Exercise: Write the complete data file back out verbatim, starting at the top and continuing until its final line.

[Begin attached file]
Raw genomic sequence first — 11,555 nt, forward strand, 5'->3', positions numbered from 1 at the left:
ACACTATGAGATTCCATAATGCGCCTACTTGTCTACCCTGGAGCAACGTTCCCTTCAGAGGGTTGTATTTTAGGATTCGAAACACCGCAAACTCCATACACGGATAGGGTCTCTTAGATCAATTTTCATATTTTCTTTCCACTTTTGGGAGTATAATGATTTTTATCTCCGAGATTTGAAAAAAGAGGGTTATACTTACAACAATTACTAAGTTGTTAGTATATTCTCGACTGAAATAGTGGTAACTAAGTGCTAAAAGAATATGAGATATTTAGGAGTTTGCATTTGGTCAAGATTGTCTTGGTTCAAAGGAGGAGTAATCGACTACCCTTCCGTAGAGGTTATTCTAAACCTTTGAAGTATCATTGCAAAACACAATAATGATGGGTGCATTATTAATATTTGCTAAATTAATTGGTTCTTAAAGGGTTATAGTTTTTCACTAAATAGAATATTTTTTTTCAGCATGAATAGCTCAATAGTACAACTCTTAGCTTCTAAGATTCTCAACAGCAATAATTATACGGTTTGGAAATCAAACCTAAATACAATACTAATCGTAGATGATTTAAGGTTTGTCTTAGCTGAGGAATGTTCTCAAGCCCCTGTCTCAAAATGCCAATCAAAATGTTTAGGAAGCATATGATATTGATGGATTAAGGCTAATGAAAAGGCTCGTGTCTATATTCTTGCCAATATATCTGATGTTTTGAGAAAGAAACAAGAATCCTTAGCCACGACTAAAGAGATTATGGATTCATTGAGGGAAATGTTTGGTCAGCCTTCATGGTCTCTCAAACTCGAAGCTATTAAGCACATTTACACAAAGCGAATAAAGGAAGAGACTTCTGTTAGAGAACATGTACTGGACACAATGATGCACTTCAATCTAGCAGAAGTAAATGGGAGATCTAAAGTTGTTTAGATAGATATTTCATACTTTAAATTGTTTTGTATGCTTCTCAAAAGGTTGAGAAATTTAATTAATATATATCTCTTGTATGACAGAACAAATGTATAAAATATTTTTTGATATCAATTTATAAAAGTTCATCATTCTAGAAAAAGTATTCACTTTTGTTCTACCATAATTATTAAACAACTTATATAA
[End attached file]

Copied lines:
Raw genomic sequence first — 11,555 nt, forward strand, 5'->3', positions numbered from 1 at the left:
ACACTATGAGATTCCATAATGCGCCTACTTGTCTACCCTGGAGCAACGTTCCCTTCAGAGGGTTGTATTTTAGGATTCGAAACACCGCAAACTCCATACACGGATAGGGTCTCTTAGATCAATTTTCATATTTTCTTTCCACTTTTGGGAGTATAATGATTTTTATCTCCGAGATTTGAAAAAAGAGGGTTATACTTACAACAATTACTAAGTTGTTAGTATATTCTCGACTGAAATAGTGGTAACTAAGTGCTAAAAGAATATGAGATATTTAGGAGTTTGCATTTGGTCAAGATTGTCTTGGTTCAAAGGAGGAGTAATCGACTACCCTTCCGTAGAGGTTATTCTAAACCTTTGAAGTATCATTGCAAAACACAATAATGATGGGTGCATTATTAATATTTGCTAAATTAATTGGTTCTTAAAGGGTTATAGTTTTTCACTAAATAGAATATTTTTTTTCAGCATGAATAGCTCAATAGTACAACTCTTAGCTTCTAAGATTCTCAACAGCAATAATTATACGGTTTGGAAATCAAACCTAAATACAATACTAATCGTAGATGATTTAAGGTTTGTCTTAGCTGAGGAATGTTCTCAAGCCCCTGTCTCAAAATGCCAATCAAAATGTTTAGGAAGCATATGATATTGATGGATTAAGGCTAATGAAAAGGCTCGTGTCTATATTCTTGCCAATATATCTGATGTTTTGAGAAAGAAACAAGAATCCTTAGCCACGACTAAAGAGATTATGGATTCATTGAGGGAAATGTTTGGTCAGCCTTCATGGTCTCTCAAACTCGAAGCTATTAAGCACATTTACACAAAGCGAATAAAGGAAGAGACTTCTGTTAGAGAACATGTACTGGACACAATGATGCACTTCAATCTAGCAGAAGTAAATGGGAGATCTAAAGTTGTTTAGATAGATATTTCATACTTTAAATTGTTTTGTATGCTTCTCAAAAGGTTGAGAAATTTAATTAATATATATCTCTTGTATGACAGAACAAATGTATAAAATATTTTTTGATATCAATTTATAAAAGTTCATCATTCTAGAAAAAGTATTCACTTTTGTTCTACCATAATTATTAAACAACTTATATAA